…………………….

I would also like to highlight the need to try and be sceptical, which is something sorely missing now. When you first start in crypto or researching a coin, it will often funnel you on this one way street to getting hyped up. For example when I first started looking at Bitcoin info back in 2012, and seeing all these articles and videos on it, it ended up being difficult for me to imagine a world where Bitcoin wouldn’t become a dominant currency. All these people who promote it have an interest in building a rosy future, yet Bitcoin has turned out drastically different to how I imagined it would be once it gains mainstream attention. Bitcoin was able to balloon to its current price based on being the first crypto and I will always have an emotional attachment to it, however its also taught me to be much more sceptical of high S-curve adoption predictions. We are still a long way from having even Bitcoin being near mainstream adoption, let alone any other crypto with a fraction of its brand name recognition.

If someone is telling you “X coin will be [insert high price here] by Z time”, don’t believe them. They hold the coin and want you to increase its price by buying. If a coin is promising the moon and telling you that you would be a fool to not buy it now, and you’re wondering who the greater fool will be to buy it from you, you’re the greater fool.

There is plenty of good within the crypto space, and there really is no other market that behaves like it. Over 90% of the 1398 cryptocurrencies on Coin Market Cap have a zero value under any quantitative valuation model you can imagine and they will inevitably die out. However there are those coins with genuine business plans and use cases that will prosper and possible prosper spectacularly in ways we can’t yet imagine. Invest accordingly and you will be rewarded.

 


 

 

(Another great post on r/CryptoCurrency by arsonbunny right after the big market correction on Jan 17 2018)

Why we won’t have a long term bear market, and how to systematically pick your future investments in crypto

With so much uncertainty right now it would be a good time to take some time to go over what happened recently and how to invest moving foward. We’ve seen a peak bubble at around 850 billion total market cap in the first week of January, consolidated down to $750 billion and have now just experienced a 40% correction.

What’s happening now and how bad will it get?


First of all you should realize that there is a January Dip that happens every year, when we see a roughly 20-30% decline around mid January. This year its been much more severe though for several additional factors that have compounded on top.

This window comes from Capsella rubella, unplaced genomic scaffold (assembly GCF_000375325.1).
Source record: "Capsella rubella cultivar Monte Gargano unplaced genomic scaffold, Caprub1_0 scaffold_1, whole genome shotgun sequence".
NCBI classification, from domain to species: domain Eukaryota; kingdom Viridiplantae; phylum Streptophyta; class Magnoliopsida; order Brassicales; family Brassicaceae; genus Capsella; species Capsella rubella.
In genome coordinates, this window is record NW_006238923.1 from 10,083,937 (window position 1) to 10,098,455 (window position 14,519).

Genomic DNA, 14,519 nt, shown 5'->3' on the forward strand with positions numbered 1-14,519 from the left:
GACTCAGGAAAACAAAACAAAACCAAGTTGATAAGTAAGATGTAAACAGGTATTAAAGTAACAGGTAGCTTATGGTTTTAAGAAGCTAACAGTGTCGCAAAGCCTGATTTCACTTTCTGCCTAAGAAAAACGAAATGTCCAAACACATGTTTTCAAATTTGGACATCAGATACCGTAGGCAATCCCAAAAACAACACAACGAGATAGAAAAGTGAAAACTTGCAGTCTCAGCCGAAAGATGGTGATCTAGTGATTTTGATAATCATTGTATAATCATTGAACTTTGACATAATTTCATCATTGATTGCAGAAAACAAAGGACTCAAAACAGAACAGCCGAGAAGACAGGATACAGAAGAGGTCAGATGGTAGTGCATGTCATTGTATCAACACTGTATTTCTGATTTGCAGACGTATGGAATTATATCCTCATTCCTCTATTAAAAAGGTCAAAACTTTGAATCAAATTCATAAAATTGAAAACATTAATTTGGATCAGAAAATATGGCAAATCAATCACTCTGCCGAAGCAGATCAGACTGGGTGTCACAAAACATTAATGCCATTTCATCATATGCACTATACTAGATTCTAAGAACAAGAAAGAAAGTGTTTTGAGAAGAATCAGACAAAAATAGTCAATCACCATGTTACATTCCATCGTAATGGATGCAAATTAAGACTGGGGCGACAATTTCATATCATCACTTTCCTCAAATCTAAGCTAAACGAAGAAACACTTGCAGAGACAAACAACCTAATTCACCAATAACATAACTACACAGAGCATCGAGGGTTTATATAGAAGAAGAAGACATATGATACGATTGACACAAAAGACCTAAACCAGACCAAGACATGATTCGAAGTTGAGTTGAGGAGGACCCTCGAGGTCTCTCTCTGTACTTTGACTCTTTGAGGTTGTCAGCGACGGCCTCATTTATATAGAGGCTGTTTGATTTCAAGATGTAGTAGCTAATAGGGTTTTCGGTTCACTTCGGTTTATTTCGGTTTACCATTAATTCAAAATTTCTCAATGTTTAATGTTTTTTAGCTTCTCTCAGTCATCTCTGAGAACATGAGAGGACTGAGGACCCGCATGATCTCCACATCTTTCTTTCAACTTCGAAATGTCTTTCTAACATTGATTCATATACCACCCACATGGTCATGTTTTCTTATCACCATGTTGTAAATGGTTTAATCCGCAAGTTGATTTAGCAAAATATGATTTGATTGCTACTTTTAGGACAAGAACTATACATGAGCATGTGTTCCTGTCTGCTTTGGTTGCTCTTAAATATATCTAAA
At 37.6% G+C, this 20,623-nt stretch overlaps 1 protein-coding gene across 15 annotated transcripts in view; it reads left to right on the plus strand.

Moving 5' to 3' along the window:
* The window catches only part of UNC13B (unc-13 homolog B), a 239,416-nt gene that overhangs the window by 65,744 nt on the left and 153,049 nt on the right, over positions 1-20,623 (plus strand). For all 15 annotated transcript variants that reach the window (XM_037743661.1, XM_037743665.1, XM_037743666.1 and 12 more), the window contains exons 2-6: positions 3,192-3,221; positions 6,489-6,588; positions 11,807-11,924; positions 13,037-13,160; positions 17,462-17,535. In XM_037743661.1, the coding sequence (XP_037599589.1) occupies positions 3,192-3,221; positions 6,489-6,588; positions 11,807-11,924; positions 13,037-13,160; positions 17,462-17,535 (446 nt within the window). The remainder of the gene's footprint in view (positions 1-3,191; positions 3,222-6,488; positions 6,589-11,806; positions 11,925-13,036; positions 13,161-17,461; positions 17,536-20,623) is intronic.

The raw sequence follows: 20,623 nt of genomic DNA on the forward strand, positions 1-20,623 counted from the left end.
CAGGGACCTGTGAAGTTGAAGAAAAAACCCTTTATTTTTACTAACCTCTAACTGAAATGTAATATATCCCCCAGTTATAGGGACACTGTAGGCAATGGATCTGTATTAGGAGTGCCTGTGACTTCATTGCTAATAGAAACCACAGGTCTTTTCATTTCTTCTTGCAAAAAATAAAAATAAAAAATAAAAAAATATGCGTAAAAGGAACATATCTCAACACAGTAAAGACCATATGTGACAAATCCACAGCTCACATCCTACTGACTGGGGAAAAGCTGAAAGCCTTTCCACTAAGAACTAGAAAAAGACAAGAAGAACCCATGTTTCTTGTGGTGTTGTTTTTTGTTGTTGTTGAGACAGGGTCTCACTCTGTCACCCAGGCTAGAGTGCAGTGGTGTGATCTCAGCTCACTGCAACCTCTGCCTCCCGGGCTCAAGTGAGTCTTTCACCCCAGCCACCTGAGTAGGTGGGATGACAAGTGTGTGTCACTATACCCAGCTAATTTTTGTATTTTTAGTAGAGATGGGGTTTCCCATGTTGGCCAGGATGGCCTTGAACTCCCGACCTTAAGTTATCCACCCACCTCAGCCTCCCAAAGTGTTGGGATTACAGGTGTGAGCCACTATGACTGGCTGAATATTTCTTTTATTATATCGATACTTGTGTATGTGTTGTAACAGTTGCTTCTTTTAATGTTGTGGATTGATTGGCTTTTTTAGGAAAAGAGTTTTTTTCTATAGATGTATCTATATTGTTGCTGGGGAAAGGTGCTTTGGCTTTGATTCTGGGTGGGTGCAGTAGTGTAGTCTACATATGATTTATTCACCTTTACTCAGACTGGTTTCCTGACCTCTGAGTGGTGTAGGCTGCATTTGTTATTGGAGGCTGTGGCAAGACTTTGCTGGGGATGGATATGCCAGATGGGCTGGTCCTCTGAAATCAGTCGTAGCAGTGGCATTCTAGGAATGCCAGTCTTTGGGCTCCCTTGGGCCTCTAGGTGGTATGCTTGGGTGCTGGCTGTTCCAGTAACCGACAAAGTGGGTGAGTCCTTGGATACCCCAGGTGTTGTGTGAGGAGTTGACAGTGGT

Different theories exist on why this happens (its actually the mirror opposite of the “January Effect” that happens in the US stock market), but the two major theories are:

1) Asian markets pull into fiat because of Asian New Year spending needs

2) People in the US sell in January to defer their capital gains tax liability an extra year

While this cyclic event has lead to a healthy correction in the last few years, this year we got these new factors making more fear as well:

So in essence we got a storm of scary news along with the usual cyclic downturn. Currently I don’t see this as being a systematic crash like Mt.Gox was that would lead to a long term bear market because the fundamental ecosystem is still intact, and I suspect that after about a month we should consolidate around a new low. All the exchanges are still operational and liquid, and there is no breakdown in trust nor uncertainty whether you’ll be able to cash out. What range the market trades in will all depend how Bitcoin does, right now we’ve already broken below 10K but I’m seeing a lot of support at around $8000, which is roughly where the long term MA curve settles. I don’t expect us going below that support line anytime soon without any systematic breakdown. The fact we got closer to it is actually quite healthy in the long term because it is a valuation that can be logically justified using the cost factors of the mining network. In addition when I run a regression on the price history before the crazy Nov/December bull run, the first Fibonacci level seems to be just around $8000. So I think we should consistantly move above that support level, possibly with a few weeks of fluctuations between the $9-$13K range.

What should you do if you recently entered the market?

If you did buy in the last few months at or near ATH, the very worst thing you can do now is sell in panic and lose your principal. You shouldn’t have more money in crypto than you can afford to lose, so it shouldn’t be a problem to wait a few months. You have to realize that 30% corrections in crypto are relatively common, just last fall we had a 40% flash correction over more China fears. Unless there is a systematic breakdown like we had during Mt.Gox, the market always recovers.